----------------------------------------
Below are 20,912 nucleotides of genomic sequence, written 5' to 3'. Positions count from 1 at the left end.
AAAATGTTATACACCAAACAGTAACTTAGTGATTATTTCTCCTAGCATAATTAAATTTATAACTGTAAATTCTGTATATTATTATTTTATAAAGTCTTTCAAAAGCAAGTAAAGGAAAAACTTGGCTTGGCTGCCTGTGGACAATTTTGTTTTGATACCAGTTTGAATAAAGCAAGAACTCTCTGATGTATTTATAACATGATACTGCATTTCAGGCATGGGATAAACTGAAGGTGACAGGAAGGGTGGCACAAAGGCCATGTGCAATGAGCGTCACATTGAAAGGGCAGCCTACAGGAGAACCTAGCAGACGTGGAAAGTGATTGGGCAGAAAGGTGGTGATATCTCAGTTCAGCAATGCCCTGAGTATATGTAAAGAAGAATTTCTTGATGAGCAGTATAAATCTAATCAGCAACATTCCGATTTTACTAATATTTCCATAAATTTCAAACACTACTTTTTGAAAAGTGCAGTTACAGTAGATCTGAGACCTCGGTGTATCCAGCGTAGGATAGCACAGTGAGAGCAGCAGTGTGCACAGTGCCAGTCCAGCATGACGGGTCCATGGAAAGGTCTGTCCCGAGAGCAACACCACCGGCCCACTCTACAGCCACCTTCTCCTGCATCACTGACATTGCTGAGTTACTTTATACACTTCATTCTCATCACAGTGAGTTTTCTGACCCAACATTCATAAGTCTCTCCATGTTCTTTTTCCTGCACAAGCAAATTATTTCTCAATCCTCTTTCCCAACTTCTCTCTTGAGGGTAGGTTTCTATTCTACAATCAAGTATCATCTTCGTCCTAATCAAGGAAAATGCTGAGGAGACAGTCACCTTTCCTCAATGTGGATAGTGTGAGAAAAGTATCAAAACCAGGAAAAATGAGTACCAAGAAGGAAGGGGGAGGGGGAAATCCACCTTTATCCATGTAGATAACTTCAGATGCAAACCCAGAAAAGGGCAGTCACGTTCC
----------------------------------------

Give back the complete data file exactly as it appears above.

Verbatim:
Below are 20,912 nucleotides of genomic sequence, written 5' to 3'. Positions count from 1 at the left end.
AAAATGTTATACACCAAACAGTAACTTAGTGATTATTTCTCCTAGCATAATTAAATTTATAACTGTAAATTCTGTATATTATTATTTTATAAAGTCTTTCAAAAGCAAGTAAAGGAAAAACTTGGCTTGGCTGCCTGTGGACAATTTTGTTTTGATACCAGTTTGAATAAAGCAAGAACTCTCTGATGTATTTATAACATGATACTGCATTTCAGGCATGGGATAAACTGAAGGTGACAGGAAGGGTGGCACAAAGGCCATGTGCAATGAGCGTCACATTGAAAGGGCAGCCTACAGGAGAACCTAGCAGACGTGGAAAGTGATTGGGCAGAAAGGTGGTGATATCTCAGTTCAGCAATGCCCTGAGTATATGTAAAGAAGAATTTCTTGATGAGCAGTATAAATCTAATCAGCAACATTCCGATTTTACTAATATTTCCATAAATTTCAAACACTACTTTTTGAAAAGTGCAGTTACAGTAGATCTGAGACCTCGGTGTATCCAGCGTAGGATAGCACAGTGAGAGCAGCAGTGTGCACAGTGCCAGTCCAGCATGACGGGTCCATGGAAAGGTCTGTCCCGAGAGCAACACCACCGGCCCACTCTACAGCCACCTTCTCCTGCATCACTGACATTGCTGAGTTACTTTATACACTTCATTCTCATCACAGTGAGTTTTCTGACCCAACATTCATAAGTCTCTCCATGTTCTTTTTCCTGCACAAGCAAATTATTTCTCAATCCTCTTTCCCAACTTCTCTCTTGAGGGTAGGTTTCTATTCTACAATCAAGTATCATCTTCGTCCTAATCAAGGAAAATGCTGAGGAGACAGTCACCTTTCCTCAATGTGGATAGTGTGAGAAAAGTATCAAAACCAGGAAAAATGAGTACCAAGAAGGAAGGGGGAGGGGGAAATCCACCTTTATCCATGTAGATAACTTCAGATGCAAACCCAGAAAAGGGCAGTCACGTTCC